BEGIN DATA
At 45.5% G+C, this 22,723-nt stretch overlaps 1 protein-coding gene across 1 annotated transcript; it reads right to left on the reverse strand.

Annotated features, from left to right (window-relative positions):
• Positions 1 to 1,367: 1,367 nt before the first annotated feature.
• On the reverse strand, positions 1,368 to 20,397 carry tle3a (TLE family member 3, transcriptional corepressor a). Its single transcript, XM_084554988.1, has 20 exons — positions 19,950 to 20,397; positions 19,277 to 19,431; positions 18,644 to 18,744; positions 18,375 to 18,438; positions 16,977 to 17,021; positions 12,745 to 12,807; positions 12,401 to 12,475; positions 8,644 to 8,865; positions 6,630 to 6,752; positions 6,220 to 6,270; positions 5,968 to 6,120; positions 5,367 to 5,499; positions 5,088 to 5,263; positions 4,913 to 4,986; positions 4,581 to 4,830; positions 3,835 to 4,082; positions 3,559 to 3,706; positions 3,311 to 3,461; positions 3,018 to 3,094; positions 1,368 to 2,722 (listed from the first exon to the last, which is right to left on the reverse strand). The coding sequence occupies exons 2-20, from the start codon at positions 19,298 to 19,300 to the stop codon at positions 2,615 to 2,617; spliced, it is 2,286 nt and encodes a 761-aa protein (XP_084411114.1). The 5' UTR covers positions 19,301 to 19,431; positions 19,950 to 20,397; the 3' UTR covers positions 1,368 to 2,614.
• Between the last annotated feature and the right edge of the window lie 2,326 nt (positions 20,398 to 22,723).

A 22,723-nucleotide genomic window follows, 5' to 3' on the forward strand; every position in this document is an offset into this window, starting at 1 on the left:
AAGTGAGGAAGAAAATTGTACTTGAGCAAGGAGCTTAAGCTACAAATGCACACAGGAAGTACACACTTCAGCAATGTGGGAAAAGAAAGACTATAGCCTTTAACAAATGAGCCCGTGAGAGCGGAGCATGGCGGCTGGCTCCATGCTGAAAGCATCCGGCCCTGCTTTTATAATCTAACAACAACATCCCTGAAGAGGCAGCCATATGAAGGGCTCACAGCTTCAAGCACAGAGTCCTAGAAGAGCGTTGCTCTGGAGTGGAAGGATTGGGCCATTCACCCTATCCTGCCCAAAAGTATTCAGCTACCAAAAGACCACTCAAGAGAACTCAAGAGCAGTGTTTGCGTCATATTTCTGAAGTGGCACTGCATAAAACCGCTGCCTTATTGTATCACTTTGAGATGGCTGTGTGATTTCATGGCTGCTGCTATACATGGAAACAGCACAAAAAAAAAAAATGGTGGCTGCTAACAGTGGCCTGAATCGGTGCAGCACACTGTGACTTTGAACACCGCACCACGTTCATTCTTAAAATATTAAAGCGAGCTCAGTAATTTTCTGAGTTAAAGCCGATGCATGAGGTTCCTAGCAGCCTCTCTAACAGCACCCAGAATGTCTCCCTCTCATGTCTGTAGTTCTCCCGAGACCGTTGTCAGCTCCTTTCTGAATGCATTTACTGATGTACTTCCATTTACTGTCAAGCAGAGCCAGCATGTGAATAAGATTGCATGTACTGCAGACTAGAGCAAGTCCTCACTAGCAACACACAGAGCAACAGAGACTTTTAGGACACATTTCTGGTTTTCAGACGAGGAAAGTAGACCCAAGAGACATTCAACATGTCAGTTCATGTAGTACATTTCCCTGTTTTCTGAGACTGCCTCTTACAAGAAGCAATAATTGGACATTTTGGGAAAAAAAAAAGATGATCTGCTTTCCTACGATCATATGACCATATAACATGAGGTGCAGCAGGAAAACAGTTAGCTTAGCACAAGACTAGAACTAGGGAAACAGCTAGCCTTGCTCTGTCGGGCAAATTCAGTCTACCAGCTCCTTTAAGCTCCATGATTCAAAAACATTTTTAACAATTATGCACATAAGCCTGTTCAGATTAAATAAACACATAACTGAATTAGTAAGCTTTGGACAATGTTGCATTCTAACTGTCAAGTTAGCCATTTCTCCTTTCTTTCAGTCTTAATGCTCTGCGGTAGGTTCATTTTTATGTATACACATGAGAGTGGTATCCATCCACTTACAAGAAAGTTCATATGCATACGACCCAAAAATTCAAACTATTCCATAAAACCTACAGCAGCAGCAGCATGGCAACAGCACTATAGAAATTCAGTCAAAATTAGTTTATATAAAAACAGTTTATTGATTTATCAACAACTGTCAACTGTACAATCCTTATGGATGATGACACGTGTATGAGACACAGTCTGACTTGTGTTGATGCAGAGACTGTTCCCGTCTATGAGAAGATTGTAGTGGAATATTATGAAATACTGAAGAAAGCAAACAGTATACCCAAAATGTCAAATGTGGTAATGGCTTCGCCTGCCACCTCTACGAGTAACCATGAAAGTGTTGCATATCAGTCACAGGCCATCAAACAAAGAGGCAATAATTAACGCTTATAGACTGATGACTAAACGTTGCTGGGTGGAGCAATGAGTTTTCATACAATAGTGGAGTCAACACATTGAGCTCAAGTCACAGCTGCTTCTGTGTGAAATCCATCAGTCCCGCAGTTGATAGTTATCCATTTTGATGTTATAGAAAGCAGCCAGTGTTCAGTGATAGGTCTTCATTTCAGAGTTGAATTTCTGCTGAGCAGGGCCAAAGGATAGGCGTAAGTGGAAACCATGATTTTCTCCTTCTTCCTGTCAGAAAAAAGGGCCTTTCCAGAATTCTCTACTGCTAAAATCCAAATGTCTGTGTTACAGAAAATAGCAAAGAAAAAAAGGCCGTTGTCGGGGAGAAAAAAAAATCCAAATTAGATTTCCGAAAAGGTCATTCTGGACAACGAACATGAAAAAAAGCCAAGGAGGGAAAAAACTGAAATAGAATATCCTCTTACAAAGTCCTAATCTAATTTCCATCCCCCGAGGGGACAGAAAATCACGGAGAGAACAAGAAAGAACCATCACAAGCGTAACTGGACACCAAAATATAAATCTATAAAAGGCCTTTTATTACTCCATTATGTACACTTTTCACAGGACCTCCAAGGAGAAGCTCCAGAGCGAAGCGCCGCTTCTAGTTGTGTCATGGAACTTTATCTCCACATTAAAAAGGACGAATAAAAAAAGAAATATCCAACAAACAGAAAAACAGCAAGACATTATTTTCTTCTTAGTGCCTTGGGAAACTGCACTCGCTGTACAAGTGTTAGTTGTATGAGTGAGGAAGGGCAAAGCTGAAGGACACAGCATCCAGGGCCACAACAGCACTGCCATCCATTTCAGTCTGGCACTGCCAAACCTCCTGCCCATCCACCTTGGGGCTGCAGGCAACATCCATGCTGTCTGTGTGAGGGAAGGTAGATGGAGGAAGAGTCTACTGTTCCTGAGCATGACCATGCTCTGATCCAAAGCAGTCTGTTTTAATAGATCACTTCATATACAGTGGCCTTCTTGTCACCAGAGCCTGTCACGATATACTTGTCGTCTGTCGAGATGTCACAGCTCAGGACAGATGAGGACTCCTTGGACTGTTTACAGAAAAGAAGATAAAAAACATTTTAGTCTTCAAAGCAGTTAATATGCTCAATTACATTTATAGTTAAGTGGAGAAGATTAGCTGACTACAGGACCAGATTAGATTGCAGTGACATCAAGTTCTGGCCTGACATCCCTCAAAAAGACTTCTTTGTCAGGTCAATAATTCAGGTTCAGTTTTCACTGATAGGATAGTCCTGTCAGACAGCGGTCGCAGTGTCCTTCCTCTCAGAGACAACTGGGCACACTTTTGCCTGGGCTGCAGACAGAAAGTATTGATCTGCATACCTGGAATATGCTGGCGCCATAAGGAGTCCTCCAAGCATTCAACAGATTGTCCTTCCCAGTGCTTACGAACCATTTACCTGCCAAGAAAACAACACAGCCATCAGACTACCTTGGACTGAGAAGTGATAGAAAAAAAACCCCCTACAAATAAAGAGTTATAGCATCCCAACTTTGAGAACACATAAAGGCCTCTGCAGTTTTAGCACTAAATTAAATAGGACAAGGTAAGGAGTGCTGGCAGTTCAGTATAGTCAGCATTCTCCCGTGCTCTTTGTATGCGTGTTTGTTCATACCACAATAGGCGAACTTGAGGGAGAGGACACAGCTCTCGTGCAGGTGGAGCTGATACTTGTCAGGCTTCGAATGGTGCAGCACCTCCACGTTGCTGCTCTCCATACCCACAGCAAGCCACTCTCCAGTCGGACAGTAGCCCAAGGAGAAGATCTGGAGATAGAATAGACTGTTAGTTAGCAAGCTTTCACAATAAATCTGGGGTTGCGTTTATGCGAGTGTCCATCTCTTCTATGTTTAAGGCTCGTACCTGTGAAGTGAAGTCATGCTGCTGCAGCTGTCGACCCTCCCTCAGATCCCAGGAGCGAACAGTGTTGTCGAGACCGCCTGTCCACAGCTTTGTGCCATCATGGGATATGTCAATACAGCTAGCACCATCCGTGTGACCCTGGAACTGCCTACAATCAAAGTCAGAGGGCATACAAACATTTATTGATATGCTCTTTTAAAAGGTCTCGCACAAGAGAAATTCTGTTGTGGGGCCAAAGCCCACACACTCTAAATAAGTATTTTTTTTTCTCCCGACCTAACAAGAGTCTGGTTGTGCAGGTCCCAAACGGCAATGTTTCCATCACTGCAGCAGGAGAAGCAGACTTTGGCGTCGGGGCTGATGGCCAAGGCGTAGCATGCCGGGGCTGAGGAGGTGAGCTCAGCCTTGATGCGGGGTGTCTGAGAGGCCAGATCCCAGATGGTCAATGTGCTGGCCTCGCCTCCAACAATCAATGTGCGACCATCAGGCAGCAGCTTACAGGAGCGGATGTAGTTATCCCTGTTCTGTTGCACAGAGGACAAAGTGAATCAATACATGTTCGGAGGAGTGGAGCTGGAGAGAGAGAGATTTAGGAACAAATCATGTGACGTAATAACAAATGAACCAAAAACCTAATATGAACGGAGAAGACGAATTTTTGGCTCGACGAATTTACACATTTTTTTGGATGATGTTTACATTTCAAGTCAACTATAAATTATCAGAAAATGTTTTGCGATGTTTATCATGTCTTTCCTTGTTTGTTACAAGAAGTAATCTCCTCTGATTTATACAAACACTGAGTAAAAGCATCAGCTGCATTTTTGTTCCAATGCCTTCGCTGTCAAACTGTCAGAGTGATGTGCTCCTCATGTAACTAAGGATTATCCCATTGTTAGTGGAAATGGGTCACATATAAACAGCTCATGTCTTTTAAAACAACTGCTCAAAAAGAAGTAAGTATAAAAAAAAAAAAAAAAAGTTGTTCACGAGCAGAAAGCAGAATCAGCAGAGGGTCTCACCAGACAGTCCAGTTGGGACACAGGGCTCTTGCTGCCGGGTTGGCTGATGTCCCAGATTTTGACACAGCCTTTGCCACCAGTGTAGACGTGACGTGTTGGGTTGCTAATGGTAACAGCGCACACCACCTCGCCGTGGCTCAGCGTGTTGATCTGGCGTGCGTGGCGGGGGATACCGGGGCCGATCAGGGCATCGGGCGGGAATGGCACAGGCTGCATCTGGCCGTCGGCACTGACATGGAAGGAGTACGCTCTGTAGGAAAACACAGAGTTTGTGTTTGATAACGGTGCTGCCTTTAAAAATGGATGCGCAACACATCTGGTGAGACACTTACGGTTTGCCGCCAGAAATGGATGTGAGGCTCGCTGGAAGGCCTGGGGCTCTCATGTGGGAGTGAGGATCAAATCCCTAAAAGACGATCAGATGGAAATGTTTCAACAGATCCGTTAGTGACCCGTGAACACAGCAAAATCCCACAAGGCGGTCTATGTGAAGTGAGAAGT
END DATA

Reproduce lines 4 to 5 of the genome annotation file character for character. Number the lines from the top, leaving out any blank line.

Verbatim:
• On the reverse strand, positions 1,368 to 20,397 carry tle3a (TLE family member 3, transcriptional corepressor a). Its single transcript, XM_084554988.1, has 20 exons — positions 19,950 to 20,397; positions 19,277 to 19,431; positions 18,644 to 18,744; positions 18,375 to 18,438; positions 16,977 to 17,021; positions 12,745 to 12,807; positions 12,401 to 12,475; positions 8,644 to 8,865; positions 6,630 to 6,752; positions 6,220 to 6,270; positions 5,968 to 6,120; positions 5,367 to 5,499; positions 5,088 to 5,263; positions 4,913 to 4,986; positions 4,581 to 4,830; positions 3,835 to 4,082; positions 3,559 to 3,706; positions 3,311 to 3,461; positions 3,018 to 3,094; positions 1,368 to 2,722 (listed from the first exon to the last, which is right to left on the reverse strand). The coding sequence occupies exons 2-20, from the start codon at positions 19,298 to 19,300 to the stop codon at positions 2,615 to 2,617; spliced, it is 2,286 nt and encodes a 761-aa protein (XP_084411114.1). The 5' UTR covers positions 19,301 to 19,431; positions 19,950 to 20,397; the 3' UTR covers positions 1,368 to 2,614.
• Between the last annotated feature and the right edge of the window lie 2,326 nt (positions 20,398 to 22,723).